AUSTIN, Texas, January 26, 2011 ( – Texas governor Rick Perry is throwing his weight behind legislation to require doctors to show women a sonogram of their unborn child before having an abortion, declaring the issue a legislative “emergency.”


As an emergency item on the legislative agenda, the state congress will have the option of voting on the measure within the first 30 days of the current legislative session.

In addition to the sonogram, the bill would also require doctors to give mothers a detailed description of their child and his state of development, including the presence of limbs and internal organs. Mothers will also listen to their children’s heartbeat, and must be given information about abortion alternatives no less than 24 hours before the abortion occurs.

Perry’s decision to fast track the legislation was announced at a speech before the Texas Rally for Life, held on Saturday in Austin, the state capital.

“Nearly 40 years have passed since the tragedy of Roe vs. Wade was decided by the United States Supreme Court, and since then, fifty million, fifty million children have lost their chances,” Perry told the crowd.

“That is a catastrophic number.  That’s twice the population of this entire state. It’s pretty hard to imagine people of good conscience sitting idly by through this, and in Texas we haven’t. We have actively worked against that Roe vs. Wade decision.  We have taken great strides in protecting the unborn.”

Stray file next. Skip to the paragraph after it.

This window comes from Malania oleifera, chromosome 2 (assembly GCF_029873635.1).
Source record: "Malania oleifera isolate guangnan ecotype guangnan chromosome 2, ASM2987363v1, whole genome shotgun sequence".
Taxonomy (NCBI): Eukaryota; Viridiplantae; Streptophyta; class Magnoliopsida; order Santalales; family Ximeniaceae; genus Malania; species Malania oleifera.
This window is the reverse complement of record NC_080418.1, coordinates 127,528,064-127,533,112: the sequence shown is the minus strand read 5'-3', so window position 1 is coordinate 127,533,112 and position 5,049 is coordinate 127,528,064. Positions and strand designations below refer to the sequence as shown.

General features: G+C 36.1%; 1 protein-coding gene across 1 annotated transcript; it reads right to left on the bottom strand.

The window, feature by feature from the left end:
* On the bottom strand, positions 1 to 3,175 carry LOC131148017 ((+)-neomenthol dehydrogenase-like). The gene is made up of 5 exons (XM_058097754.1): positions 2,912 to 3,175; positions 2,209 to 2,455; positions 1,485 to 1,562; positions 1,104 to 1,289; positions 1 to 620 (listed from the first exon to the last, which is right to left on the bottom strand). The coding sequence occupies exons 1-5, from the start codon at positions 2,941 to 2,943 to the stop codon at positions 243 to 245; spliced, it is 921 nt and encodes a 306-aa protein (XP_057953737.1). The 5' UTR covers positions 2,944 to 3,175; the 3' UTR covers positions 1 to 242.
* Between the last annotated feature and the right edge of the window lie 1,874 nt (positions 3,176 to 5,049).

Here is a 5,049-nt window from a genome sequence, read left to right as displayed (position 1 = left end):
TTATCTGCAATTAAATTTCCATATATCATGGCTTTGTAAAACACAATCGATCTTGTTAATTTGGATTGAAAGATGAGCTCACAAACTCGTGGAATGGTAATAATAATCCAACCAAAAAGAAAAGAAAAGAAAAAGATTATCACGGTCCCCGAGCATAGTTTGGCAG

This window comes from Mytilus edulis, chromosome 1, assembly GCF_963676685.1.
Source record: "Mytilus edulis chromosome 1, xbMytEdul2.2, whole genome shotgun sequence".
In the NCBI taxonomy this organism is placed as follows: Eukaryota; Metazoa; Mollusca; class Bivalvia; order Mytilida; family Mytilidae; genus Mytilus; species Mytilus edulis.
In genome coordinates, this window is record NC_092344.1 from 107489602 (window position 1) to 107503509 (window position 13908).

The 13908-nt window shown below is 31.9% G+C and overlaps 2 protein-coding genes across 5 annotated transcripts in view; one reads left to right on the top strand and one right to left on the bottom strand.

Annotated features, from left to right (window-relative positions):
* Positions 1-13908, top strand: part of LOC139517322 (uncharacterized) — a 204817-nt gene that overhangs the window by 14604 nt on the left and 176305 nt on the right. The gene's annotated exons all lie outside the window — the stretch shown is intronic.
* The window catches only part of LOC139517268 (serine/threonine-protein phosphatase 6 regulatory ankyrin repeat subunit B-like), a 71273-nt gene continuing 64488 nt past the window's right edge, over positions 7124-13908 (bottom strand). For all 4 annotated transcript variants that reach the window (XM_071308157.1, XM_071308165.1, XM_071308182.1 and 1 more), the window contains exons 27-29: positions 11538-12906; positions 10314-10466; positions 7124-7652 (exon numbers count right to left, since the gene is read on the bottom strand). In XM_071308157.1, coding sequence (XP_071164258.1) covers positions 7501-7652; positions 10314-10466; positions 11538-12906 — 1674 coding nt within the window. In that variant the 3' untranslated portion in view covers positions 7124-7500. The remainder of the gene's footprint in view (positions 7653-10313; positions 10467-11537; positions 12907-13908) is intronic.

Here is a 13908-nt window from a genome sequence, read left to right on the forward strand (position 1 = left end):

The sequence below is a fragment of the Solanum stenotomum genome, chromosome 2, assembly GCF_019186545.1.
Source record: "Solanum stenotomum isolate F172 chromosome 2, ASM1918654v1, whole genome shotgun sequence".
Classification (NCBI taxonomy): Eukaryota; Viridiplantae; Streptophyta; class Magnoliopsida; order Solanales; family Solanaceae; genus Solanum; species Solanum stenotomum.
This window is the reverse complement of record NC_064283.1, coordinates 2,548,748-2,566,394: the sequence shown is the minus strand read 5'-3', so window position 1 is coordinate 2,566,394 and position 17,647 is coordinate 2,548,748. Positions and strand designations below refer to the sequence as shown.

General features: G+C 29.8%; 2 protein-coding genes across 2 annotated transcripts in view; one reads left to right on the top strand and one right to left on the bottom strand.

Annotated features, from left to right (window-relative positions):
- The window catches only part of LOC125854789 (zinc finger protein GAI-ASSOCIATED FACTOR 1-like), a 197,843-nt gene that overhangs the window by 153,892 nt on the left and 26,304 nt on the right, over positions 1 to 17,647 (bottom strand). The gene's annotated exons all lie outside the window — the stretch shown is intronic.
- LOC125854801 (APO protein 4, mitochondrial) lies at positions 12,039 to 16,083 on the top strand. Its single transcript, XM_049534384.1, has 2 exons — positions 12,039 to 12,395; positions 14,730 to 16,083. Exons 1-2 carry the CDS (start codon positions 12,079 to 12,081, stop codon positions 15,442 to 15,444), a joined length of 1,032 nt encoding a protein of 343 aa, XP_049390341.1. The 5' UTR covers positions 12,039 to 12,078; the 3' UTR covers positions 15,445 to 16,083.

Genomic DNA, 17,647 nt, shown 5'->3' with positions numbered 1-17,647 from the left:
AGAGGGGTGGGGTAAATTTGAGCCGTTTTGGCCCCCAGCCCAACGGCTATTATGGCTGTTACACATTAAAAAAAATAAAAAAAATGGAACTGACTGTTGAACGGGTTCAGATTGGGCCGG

After listing previous legislative measures, such as parental notification and parental consent laws, Perry added, “today I am pleased to announce that I am designating the sonogram bill an emergency item for the 87th legislative session.”

“A woman seeking an abortion must be given a sonogram, ensuring that she understands the full impact of her decision, a decision that can scar her physically and otherwise for the rest of her life. When you consider the magnitude of that decision, ensuring that someone understands what is truly at stake, seems to be a small step, in my opinion.”

The decision by Perry to fast-track the legislation was praised by pro-life organizations, and denounced by the abortion provider Planned Parenthood, which has a policy of opposing measures that require potential abortion clients to be informed about their child and options before undergoing the procedure.

A similar bill was defeated in the Texas House in 2009.